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All About Weather

Why the Heat Dome is making for a blistering summer in parts of the U.S.

sun in orange sky with clouds

Much of the southwestern and western U.S. have been suffering extremely high temperatures this summer. Some of that heat crept into the Midwest. Many weather reports are talking about a “heat dome” causing dangerously high temperatures.

How is a heat dome created?

A heat dome can be created in the summer when the jet stream is very wavy, which it has been much of this summer. Where the jet stream is very far north, warm air at the surface is allowed to move farther north.

Now here’s the thing that may at first sound crazy. That blob of warm air can create high pressure thousands of feet up in the atmosphere. Wait, you’re saying that warm air rises and should create low pressure? Alright you may not be saying that, but yes, warm air at the surface is usually associated with rising air and lower air pressure. But here is what’s going on.

Warm air forms high pressure thousands of feet in the atmosphere

Imagine two columns of air, one warm and one cold, and each column contains the same number of air molecules. Remember that air is made up of gases that can change in density, or how close the air molecules are together.

  • The cold air column will be denser near earth’s surface, making the column of cold air have fewer air molecules higher up.
  • The warm air column has less density, spreading the air molecules out more, and making that air column have more air molecules higher up.

If you look at a specific elevation, there would be more warm air molecules above a certain altitude than the cold air would at the same elevation. More air molecules mean more mass/weight, and therefore more pressure.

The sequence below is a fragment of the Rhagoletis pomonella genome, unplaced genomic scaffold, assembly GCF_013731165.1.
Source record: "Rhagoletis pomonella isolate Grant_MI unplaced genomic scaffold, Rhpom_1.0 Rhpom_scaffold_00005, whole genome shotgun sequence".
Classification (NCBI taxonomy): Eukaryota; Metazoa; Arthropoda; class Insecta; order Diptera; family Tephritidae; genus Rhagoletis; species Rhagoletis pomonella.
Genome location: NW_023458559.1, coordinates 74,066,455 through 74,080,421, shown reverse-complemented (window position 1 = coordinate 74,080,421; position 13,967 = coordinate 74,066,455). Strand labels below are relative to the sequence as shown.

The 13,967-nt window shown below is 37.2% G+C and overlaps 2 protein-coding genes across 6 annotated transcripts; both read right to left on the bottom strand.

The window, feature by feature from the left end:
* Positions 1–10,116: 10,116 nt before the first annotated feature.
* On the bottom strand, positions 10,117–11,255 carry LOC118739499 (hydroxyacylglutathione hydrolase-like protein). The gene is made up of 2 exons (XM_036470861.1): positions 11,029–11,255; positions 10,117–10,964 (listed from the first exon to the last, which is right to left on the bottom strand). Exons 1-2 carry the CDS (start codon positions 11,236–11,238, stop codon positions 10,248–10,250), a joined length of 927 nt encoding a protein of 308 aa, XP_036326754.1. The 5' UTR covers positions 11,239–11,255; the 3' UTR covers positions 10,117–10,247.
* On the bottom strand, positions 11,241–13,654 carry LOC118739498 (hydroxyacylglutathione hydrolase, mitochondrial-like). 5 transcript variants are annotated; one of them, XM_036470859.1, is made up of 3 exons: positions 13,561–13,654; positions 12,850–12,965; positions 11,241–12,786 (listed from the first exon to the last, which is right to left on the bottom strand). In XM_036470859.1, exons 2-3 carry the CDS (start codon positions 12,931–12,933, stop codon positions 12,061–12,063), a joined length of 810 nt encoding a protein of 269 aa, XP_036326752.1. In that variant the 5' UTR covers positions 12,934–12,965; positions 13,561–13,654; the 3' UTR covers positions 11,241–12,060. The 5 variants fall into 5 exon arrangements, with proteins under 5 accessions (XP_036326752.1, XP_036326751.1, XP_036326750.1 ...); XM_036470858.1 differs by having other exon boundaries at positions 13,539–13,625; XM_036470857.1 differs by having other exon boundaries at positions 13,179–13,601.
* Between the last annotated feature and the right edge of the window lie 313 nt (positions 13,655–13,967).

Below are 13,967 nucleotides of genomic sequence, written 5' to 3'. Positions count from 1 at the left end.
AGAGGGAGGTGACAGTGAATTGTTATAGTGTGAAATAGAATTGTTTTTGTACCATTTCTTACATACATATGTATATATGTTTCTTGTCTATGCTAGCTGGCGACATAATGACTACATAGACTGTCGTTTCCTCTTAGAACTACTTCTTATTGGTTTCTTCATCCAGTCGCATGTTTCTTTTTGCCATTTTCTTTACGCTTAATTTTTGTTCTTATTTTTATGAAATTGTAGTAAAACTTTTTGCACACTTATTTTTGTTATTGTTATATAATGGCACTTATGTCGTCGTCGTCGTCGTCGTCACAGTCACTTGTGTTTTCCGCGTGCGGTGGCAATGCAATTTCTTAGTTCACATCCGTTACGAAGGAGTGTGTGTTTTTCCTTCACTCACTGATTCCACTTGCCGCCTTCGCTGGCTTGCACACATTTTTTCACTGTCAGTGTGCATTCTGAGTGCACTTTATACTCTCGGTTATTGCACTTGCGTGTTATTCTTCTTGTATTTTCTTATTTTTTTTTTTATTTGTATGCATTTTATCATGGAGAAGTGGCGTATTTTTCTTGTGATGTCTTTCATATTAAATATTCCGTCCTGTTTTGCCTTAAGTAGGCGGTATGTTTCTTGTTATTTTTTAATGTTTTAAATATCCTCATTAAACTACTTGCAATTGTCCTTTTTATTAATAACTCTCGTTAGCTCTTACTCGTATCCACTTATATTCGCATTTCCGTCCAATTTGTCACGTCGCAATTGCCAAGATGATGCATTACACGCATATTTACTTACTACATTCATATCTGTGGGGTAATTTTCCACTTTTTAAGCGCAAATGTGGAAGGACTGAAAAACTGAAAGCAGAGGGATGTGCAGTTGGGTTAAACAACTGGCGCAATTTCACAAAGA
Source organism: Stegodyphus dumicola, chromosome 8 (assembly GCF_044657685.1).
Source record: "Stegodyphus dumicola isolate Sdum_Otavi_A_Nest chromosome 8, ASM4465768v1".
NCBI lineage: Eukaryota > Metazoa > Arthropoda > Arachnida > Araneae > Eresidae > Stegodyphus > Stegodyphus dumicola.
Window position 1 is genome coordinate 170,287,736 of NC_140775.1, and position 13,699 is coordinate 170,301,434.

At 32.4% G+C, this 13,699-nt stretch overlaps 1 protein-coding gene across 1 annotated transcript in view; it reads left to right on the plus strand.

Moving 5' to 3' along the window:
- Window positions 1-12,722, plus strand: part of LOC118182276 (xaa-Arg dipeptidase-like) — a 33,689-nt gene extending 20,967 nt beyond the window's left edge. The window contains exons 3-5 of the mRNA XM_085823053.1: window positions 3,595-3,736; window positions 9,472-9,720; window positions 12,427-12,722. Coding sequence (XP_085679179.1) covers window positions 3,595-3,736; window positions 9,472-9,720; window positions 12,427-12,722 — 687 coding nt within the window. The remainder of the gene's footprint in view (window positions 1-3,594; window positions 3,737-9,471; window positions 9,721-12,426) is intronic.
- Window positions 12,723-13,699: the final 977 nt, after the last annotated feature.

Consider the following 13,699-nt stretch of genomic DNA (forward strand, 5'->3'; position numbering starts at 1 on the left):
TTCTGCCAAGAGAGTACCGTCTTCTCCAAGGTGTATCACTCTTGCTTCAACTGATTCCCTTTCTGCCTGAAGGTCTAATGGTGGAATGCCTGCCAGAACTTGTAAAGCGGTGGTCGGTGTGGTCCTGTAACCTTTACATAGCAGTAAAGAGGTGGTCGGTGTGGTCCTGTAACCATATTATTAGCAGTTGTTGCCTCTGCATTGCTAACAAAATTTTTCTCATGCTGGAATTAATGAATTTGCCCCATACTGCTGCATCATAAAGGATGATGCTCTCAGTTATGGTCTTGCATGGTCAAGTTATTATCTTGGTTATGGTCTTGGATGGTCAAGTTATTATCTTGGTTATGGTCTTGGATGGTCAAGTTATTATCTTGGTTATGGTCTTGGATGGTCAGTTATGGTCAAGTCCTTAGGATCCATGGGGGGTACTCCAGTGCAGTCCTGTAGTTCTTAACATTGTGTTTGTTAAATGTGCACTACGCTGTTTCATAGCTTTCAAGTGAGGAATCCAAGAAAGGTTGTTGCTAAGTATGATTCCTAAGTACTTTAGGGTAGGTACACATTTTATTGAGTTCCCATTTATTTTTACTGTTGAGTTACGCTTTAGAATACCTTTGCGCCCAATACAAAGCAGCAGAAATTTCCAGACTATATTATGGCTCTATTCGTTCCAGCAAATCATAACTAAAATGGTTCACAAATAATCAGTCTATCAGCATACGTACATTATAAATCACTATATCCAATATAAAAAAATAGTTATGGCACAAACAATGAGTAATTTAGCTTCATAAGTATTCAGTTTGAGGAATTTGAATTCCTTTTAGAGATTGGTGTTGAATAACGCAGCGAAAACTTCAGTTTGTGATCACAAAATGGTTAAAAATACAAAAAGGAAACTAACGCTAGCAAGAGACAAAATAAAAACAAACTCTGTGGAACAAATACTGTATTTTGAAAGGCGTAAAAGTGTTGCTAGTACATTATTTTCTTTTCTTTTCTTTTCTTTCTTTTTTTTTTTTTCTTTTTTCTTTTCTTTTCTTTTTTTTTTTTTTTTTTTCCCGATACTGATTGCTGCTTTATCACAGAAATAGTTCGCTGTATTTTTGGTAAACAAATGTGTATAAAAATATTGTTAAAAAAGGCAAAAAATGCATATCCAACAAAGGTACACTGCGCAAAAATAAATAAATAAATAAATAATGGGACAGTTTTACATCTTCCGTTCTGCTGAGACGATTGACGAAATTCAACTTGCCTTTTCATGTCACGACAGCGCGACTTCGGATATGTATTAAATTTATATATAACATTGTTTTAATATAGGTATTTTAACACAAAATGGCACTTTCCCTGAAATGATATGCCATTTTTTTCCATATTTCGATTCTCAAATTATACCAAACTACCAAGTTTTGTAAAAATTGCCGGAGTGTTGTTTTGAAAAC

How do heat domes affect weather?

Now with higher air pressure at high altitudes, this acts like a lid on air that is trying to rise from the surface. This upper-level higher pressure air can also be slowly sinking. As it sinks is it also warming because it’s getting compressed by surrounding air as it sinks. Sinking air will block thunderstorm development and make the air near the surface even warmer.

So, you get very warm air and very few clouds to create shade. Surface winds will probably not be very strong either. However, strong storms may develop on the edges of a heat dome where there is more opportunity for air to rise.

Heat domes may only last a few days, but in some cases may last for several weeks. During these times people need to make sure they do not overexert themselves for long time periods outdoors, stay hydrated, and if its necessary to be outdoors, try to acclimate to the high temperatures by slowly staying out for longer periods of time each day.



All About Weather is a blog by Duane Friend that explores the environment, climate, and weather topics for Illinois. Get in-depth information about things your weather app doesn't cover, from summer droughts to shifting weather patterns. Never miss a new post! Sign up for our email list.

Duane Friend is the Illinois Master Naturalist Coordinator and Climate Specialist with University of Illinois Extension, serving the organization in many roles since 1993. Duane provides information and educational programs to adult and youth audiences in the areas of soil quality, weather and climate, energy conservation, and disaster preparedness. These programs provide practical solutions for families, farms, and communities.  He assists families in creating a household emergency plan, farmers with the implementation of soil management and conservation practices, and local government officials and business owners with energy conservation techniques.